"Your love affair with yourself has reached heroic proportions. It doesn’t seem to leave much room for me. Are you sure you can get along without somebody to help you admire yourself?"
Description: - Joan Crawford as Louise Howell Graham puts cold-hearted David Sutton (Van Heflin) through his paces in the motion picture Possessed (1947).
Louise Howell is a nurse with a problem. She is deeply in love with engineer David Sutton, but he is indifferent and takes their relationship with a casual ease. Pleading with David to understand, Louise insists, "I just can't go back to being on the outside of people's lives, looking in." But David coolly replies, "Louise, we're all on the outside of other people's lives, looking in. You wouldn't like being on the inside of my life, anyway. There's-there's nothing there but a few mathematical equations and a lot of question marks."
Eventually David becomes so upset with her possessiveness that he breaks off their relationship and with a recommendation from Dean Graham, takes a job in Canada. Louise pleads with David to take her with him, but he leaves her behind.
"I LOVE YOU is such an inadequate way of saying I love you. It doesn't quite describe how much it hurts sometimes." - Louise Howell
Meanwhile, Louise continues to care for Pauline Graham, the emotionally disturbed wife of Dean Graham (Raymond Massey). When she later dies (suicide by drowning), Louise marries the lonely, elderly widow although she does not love him.
Unfortunately, David reappears in her life and this time he begins to date Carol Graham, her husband's daughter (Geraldine Brooks), whom she hallucinates killing (pushed down a staircase). Louise also begins to believe she killed her husband's former wife, but that, too, is not the case. Fearful of her condition she visits a doctor who concludes she is suffering from neurasthenia and possible schizophrenia.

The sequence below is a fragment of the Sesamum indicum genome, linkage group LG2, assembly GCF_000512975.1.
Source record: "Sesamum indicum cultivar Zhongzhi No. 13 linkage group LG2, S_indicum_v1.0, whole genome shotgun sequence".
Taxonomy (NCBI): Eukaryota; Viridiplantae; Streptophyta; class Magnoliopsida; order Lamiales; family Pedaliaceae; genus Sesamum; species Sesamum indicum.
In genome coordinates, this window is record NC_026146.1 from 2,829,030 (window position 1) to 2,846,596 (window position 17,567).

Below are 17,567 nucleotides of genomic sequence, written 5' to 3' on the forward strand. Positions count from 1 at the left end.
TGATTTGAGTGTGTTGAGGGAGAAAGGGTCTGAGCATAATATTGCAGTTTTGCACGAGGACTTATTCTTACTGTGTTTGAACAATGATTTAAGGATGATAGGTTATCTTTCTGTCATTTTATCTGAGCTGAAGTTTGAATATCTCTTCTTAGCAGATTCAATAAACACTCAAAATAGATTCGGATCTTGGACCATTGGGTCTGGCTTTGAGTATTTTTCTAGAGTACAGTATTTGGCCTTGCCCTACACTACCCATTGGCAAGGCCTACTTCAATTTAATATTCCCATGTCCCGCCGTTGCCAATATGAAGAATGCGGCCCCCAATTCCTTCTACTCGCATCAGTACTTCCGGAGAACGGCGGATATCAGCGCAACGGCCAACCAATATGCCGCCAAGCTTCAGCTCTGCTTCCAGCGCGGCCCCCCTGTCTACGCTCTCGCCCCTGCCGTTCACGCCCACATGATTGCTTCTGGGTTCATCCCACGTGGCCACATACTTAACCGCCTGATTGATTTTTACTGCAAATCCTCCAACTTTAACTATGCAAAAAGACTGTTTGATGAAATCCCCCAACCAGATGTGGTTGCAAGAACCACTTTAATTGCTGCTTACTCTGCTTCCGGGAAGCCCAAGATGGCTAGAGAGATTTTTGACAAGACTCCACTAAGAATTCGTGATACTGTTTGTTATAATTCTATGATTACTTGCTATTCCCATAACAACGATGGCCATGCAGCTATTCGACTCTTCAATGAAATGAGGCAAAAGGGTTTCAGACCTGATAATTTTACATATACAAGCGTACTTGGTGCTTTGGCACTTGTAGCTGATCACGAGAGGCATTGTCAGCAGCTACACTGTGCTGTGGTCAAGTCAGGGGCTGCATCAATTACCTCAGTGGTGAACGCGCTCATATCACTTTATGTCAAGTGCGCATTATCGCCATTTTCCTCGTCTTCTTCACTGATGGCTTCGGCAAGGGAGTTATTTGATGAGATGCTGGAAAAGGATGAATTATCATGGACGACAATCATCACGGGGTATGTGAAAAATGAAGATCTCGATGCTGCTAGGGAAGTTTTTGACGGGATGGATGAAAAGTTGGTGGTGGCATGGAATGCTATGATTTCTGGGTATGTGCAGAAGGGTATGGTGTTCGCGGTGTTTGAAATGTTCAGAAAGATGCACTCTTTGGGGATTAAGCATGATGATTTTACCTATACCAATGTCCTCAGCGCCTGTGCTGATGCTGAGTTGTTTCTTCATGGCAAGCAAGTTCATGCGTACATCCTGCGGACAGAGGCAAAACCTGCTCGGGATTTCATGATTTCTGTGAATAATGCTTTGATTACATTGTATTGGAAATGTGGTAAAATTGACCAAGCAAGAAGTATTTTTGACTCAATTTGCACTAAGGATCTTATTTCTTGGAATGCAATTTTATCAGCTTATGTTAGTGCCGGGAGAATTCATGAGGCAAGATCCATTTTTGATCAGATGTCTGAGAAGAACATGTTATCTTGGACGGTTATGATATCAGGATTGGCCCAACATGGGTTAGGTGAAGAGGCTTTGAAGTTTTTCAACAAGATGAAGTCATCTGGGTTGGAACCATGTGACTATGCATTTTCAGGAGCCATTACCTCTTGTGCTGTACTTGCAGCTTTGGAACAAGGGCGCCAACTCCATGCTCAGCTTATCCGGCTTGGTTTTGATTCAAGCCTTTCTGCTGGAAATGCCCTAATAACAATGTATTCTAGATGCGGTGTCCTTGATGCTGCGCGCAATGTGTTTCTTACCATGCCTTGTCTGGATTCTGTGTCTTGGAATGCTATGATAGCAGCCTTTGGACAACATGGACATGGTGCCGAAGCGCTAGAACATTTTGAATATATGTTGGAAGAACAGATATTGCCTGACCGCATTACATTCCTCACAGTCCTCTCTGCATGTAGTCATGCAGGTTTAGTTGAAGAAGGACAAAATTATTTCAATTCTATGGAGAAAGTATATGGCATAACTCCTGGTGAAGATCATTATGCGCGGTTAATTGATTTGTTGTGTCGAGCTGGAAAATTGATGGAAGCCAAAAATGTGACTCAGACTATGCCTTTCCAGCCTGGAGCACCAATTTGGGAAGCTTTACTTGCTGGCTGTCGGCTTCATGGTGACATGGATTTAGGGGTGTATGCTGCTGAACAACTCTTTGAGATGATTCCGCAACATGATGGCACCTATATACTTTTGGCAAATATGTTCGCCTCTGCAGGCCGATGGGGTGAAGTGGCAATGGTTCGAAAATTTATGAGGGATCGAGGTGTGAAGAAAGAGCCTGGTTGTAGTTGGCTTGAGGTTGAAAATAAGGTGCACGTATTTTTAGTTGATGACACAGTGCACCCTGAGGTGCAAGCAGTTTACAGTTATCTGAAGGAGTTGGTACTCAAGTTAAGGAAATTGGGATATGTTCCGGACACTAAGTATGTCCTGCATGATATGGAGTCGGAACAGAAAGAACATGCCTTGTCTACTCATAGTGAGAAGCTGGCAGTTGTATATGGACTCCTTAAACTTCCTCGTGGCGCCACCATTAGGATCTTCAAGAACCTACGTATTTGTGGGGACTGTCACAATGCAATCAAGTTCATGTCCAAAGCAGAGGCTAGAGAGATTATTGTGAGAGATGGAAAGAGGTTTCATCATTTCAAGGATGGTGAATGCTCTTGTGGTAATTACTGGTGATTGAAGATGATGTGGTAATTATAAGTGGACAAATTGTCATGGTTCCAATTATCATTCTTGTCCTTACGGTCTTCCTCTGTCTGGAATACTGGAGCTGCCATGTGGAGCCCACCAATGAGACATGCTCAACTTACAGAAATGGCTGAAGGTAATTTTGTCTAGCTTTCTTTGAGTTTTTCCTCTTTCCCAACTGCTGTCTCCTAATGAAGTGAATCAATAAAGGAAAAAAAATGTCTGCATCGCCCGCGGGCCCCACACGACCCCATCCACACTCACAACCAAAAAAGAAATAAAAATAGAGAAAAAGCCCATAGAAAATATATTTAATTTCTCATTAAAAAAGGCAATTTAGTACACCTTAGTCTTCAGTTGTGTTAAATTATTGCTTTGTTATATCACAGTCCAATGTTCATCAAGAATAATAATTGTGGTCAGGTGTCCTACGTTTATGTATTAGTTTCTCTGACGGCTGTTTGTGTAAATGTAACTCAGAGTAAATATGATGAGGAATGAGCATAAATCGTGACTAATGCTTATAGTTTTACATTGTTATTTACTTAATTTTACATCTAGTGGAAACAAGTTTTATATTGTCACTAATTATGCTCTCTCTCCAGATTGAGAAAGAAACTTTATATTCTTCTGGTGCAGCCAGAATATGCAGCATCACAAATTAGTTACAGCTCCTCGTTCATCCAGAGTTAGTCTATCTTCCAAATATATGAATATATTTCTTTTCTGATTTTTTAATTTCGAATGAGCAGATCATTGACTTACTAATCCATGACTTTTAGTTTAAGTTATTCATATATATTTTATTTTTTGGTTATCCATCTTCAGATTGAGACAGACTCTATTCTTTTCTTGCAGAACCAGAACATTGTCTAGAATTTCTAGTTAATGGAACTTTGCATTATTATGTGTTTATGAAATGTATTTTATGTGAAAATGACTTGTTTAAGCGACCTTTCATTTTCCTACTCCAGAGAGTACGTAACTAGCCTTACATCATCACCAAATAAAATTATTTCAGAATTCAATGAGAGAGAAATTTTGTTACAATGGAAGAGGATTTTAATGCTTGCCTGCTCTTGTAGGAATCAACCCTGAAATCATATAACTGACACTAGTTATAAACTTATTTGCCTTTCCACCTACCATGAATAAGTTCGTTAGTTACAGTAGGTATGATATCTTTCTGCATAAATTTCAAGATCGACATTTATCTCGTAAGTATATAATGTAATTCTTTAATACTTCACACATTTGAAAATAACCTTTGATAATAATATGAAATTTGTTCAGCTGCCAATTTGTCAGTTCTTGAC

Upon hearing that David and Carol are engaged, Louise is desperate to reconnect with former lover, but he refuses, saying, "I’m sorry, Louise. You watch temperatures go down and then go up again. In love, there are no relapses. Once you’re out of it, the fever never comes back again." He then demands, "Go home. Leave me alone. I'm sorry Louise, I seldom hit a woman, but if you don't leave me alone I'll wind up kicking babies!"
Unable to handle his rejection, Louise says, "Your not going to marry her (Carol). You're not good enough for her," and kills David with a gun, firing multiple shots. Then, in shock, Louise wanders aimlessly, her mind unable to cope with the reality of what she has done. As she walks past people on the street, she mournfully inquires, "David?"
Louise is hospitalized and psychiatrist, Dr. Harvey Willard helps her to retrace the events leading up to her breakdown, and Louise soon remembers that she killed the only man she truly ever loved.
Fortunately, Louise's husband Dean Graham realizes the anguish Louise is going through and devotes himself to her recovery, which the doctors claim will be possible.
Note: The film begins shortly after Louise has killed David and through a series of flashbacks, she recounts what lead up to her breakdown.
Other films in the same genre where a women obsessively stalks their lover with evil intent include "Play Misty For Me" (1971) starring Clint Eastwood and Jessica Walter; and "Fatal Attraction" (1987), starring Michael Douglas and Glenn Close.